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Spokane, Washington  Est. May 19, 1883
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As one building spree finishes, Central Valley School District plans another

Sept. 30, 2017 Updated Mon., Oct. 9, 2017 at 11:28 a.m.

At Evergreen Middle School, the halls are wide and spacious. Natural light shines through windows and skylights. The floor is tile, but a softer kind, laid in an effort to dampen the institutional vibe.

This fall, 750 students walked into the newly renovated facility – one of six Central Valley School District schools renovated over the past two years. In addition to the renovations, the district has built five new schools.

If district administrators and planners get their way in 2018, there will be even more buildings.

The construction was made possible by a $121.9 million construction bond passed by voters in 2015 – the first bond approved by voters in 17 years. In 2018, the district will ask voters to approve another bond for $130 million. That money would fund the construction of a new high school and middle school.

Because no bond had been passed in 17 years, said Superintendent Ben Small, some catch-up was needed. He hopes the implementation of the 2015 bond showed voters that the district knows what to do with their money.

“We’ve delivered on a lot of our promises,” he said. “I think we have been very good stewards of the funds our community has given us.”

The linchpin of the multiyear project funded by the 2015 bond was the remodeling of an old Yoke’s supermarket. That building now houses Mica Peak, the district’s alternative high school, and the Early Learning Center for children between 4 weeks and 6 years old.

That construction phase, which mostly wrapped up in September, allowed the district to meet state-mandated K-3 class size reductions and improve school security and accessibility, according to a district publication.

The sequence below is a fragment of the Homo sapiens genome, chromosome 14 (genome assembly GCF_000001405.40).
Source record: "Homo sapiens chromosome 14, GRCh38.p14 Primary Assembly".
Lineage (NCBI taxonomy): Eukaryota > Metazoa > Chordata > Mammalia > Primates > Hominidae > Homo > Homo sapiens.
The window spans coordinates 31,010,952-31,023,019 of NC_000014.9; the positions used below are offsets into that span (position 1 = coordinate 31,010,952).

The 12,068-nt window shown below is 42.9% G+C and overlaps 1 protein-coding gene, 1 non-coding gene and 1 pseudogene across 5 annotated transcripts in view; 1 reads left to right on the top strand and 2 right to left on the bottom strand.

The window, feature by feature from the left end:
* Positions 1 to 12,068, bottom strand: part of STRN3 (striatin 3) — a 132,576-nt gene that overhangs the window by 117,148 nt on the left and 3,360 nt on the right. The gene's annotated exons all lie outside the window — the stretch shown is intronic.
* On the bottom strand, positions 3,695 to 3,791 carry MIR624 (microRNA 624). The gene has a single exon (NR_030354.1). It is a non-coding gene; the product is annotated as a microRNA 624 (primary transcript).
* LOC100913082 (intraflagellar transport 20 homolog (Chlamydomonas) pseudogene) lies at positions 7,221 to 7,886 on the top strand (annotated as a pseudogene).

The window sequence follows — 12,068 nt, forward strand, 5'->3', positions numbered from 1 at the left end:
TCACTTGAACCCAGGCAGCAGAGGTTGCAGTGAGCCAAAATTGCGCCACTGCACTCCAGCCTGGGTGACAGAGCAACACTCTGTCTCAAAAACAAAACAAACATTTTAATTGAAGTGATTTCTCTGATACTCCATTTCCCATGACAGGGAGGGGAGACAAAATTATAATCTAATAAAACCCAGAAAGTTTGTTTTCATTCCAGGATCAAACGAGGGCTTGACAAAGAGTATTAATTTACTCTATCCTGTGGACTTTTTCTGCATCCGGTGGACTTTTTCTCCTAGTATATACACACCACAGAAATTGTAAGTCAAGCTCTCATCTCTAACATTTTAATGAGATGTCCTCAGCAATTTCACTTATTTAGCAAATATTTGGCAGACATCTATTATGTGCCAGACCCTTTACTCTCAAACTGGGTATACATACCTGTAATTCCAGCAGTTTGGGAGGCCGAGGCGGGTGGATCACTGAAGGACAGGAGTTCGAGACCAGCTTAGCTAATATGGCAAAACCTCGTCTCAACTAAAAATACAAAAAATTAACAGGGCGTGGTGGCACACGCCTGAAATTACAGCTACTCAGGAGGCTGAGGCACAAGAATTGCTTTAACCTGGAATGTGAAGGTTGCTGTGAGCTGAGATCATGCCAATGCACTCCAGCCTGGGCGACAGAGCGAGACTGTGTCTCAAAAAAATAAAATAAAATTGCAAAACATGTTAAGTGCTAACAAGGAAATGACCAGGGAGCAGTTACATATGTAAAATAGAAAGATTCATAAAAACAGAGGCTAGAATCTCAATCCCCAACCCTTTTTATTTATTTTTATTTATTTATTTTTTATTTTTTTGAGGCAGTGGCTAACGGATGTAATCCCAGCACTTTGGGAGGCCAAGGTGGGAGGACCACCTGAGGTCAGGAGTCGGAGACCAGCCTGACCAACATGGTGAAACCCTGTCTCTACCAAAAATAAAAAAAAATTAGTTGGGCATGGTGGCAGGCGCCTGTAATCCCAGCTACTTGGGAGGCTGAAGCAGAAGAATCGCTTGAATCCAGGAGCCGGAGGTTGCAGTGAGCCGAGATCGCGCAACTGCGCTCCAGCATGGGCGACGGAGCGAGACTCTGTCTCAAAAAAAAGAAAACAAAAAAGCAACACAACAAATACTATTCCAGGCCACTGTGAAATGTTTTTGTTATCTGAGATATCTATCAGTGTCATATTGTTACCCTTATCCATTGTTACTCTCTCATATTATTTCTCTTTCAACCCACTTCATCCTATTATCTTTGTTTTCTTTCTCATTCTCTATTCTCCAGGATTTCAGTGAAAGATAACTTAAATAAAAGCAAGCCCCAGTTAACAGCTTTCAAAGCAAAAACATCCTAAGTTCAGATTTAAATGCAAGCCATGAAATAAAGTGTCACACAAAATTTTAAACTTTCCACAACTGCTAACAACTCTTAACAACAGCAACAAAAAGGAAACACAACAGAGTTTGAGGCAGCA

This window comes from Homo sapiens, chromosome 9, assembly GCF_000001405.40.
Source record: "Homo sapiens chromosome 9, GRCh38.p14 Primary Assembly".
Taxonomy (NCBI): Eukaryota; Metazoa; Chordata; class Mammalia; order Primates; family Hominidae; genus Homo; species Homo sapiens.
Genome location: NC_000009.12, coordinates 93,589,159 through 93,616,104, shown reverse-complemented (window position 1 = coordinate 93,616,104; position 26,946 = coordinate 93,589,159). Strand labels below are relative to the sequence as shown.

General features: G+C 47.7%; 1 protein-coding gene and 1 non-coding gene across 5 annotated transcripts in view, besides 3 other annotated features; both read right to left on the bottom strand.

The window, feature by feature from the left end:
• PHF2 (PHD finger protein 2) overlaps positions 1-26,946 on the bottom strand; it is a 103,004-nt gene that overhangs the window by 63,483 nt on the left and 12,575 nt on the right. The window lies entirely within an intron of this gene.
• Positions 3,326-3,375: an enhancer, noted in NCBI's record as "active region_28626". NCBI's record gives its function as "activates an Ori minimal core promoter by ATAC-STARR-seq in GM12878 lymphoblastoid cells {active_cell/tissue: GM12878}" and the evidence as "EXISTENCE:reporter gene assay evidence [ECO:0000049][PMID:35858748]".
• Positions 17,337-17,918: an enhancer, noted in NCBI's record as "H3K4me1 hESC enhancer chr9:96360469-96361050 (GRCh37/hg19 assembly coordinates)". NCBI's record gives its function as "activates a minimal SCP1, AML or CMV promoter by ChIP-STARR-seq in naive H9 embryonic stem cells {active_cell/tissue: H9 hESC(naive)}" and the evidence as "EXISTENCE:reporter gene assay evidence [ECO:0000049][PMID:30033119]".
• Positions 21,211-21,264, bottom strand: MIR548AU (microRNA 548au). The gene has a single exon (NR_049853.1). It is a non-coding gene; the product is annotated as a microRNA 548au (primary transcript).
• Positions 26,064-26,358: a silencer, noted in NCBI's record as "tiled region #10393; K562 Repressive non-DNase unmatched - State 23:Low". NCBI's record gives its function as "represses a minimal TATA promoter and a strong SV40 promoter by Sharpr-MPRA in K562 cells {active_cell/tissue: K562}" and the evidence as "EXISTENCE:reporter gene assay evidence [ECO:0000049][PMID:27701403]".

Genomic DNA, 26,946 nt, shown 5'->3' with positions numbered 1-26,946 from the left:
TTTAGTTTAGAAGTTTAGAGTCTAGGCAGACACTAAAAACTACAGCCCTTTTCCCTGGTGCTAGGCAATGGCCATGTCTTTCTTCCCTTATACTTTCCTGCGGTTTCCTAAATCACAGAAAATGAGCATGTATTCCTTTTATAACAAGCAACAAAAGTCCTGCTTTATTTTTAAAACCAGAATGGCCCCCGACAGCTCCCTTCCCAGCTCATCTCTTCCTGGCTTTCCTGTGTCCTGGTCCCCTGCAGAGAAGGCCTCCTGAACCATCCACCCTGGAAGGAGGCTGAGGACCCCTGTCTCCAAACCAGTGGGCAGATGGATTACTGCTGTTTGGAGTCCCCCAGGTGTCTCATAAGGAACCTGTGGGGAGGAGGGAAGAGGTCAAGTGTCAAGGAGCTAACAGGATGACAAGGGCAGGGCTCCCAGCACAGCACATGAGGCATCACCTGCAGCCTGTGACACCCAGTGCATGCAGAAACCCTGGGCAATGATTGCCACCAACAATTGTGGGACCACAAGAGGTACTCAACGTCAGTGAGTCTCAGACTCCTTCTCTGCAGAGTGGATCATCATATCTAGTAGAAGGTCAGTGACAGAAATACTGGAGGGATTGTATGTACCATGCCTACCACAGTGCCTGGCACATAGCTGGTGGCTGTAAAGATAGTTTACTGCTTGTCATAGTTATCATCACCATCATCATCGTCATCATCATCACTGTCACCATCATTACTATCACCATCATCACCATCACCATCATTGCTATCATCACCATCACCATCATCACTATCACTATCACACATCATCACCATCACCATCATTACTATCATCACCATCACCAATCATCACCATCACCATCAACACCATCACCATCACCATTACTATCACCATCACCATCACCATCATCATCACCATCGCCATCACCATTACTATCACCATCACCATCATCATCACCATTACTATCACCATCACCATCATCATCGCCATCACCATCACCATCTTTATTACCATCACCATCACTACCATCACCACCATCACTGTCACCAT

However, even with the new building the high schools are over capacity by 1,000 students and the middle schools are over capacity by about 50 students. That’s why the 2018 bond is key, Small said.

“We haven’t quit growing, and we’re continuing to grow,” Small said.

“We did this on purpose and this has always been part of a plan,” he added.

The Spokane metro area experienced job growth of 2.8 percent in 2016, according to the Washington Employment Security Department.

That growth has spread into the Central Valley School District. Fourteen years ago Evergreen Middle School grew about 1 percent a year, said Principal John Parker. Now the school grows between 2 and 3 percent each year.

“As the housing market continues to be strong we will continue to see that growth,” Small said of the entire district.

The district has had “pockets of growth” throughout the entire district. In the hopes of getting ahead of that growth, Small said the district has contracted with a company called FLO Analytics, a school district planning company. The company has helped the district with enrollment forecasting.

“We are seeing steady growth, and as that happens of course we’re seeing more kids in our system,” he said.

Much of the 2015 funded projects have come in under budget and before deadline, Small said. Evergreen Middle School finished about $1 million under budget and was finished roughly four months earlier than anticipated, Parker said.

Small said that if the 2018 bond is passed the subsequent construction would get the district “reasonably ahead of growth.”

All the construction will necessitate boundary changes throughout the district, Small said. But the district will wait to make those decisions until after the 2018 bond.

“If we were to adopt boundaries today, by the time we opened the school those boundaries would need to change,” he said.

“To set boundaries today and have them change in two years, I don’t think is being honest with our community,” he added.

An earlier version of this story incorrectly named and described the school district planning company FLO Analytics. The story has been corrected.

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